Coral reefs and mangrove forests provide valuable ecosystem services, from fish habitat to sources of income from tourism. Now another benefit of these environments is receiving renewed attention: their ability to sustainably and cost-effectively protect coasts from erosion and flooding.
The World Bank Wealth Accounting and Valuation of Ecosystem Services (WAVES) Global Partnership and The Nature Conservancy teamed up to prepare updated guidelines on how to value the coastal protection services provided by reefs and mangroves, in order to effectively integrate these benefits into policy and decision-making.
We spoke with Michael Beck, Lead Marine Scientist at The Nature Conservancy, who co-led the report Managing coasts with natural solutions: Guidelines for measuring and valuing the coastal protection services of mangroves and coral reefs and has extensive experience in conservation and coastal resilience efforts.
You’ve been working and studying marine ecosystems for decades. What first drew you to coastal habitats in particular?
I grew up along the shores of New York, and so now I can’t even imagine not being around the water. I’ve grown up there, I’ve played along the shorelines, and I’ve been blessed to do so much research on them. And of course I’m a surfer, so that draws me to waves.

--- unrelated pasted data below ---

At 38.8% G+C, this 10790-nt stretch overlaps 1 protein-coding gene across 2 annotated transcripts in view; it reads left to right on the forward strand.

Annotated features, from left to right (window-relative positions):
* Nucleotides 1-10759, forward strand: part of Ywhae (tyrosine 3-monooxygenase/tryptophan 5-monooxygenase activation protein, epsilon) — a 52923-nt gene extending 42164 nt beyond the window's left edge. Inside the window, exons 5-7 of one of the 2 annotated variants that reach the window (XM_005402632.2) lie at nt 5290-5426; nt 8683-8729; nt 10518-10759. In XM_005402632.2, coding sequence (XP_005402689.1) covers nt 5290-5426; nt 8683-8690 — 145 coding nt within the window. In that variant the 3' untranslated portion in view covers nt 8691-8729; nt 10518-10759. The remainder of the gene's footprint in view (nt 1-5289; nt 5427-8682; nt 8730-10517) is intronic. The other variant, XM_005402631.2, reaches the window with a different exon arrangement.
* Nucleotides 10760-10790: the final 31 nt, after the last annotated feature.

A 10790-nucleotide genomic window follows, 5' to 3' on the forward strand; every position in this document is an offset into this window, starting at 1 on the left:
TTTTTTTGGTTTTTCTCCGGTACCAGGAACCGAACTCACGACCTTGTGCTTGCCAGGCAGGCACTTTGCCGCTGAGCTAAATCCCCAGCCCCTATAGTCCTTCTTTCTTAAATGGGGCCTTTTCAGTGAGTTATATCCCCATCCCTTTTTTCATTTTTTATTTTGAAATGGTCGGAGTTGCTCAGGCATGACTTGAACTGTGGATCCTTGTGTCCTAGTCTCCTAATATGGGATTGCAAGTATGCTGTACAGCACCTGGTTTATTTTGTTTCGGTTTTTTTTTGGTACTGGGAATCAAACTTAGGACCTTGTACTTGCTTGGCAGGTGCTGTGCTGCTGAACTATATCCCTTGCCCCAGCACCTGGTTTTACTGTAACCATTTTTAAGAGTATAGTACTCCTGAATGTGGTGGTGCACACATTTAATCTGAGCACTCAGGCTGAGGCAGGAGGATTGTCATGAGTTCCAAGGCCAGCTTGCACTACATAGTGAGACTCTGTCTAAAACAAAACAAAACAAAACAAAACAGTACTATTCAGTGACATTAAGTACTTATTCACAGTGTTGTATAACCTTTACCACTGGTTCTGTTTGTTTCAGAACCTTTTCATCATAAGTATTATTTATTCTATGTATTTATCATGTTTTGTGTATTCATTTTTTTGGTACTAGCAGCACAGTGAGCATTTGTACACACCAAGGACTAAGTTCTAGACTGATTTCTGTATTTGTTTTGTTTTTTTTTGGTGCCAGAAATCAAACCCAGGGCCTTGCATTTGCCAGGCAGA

From those experiences, how have you move into research in coral reefs and mangroves, and what role do they play in protecting coastlines from flooding and other natural disasters?
Well I’m an ecologist by training, so I first started studying populations of stone crabs in the Gulf of Mexico, and felt really comfortable in the ecological role that habitats like marshes and oyster reefs and sponge gardens were playing. And then it just a very natural progression to understanding what’s the value of these habitats for other people. And for many places around the world, the value of some of these coastal habitats for defense - that is reduction of waves and storm surge – is a really important value for communities. And so it has felt very natural getting into that kind of work; that in addition to the ecological value, there are very much social and economic values that really matter.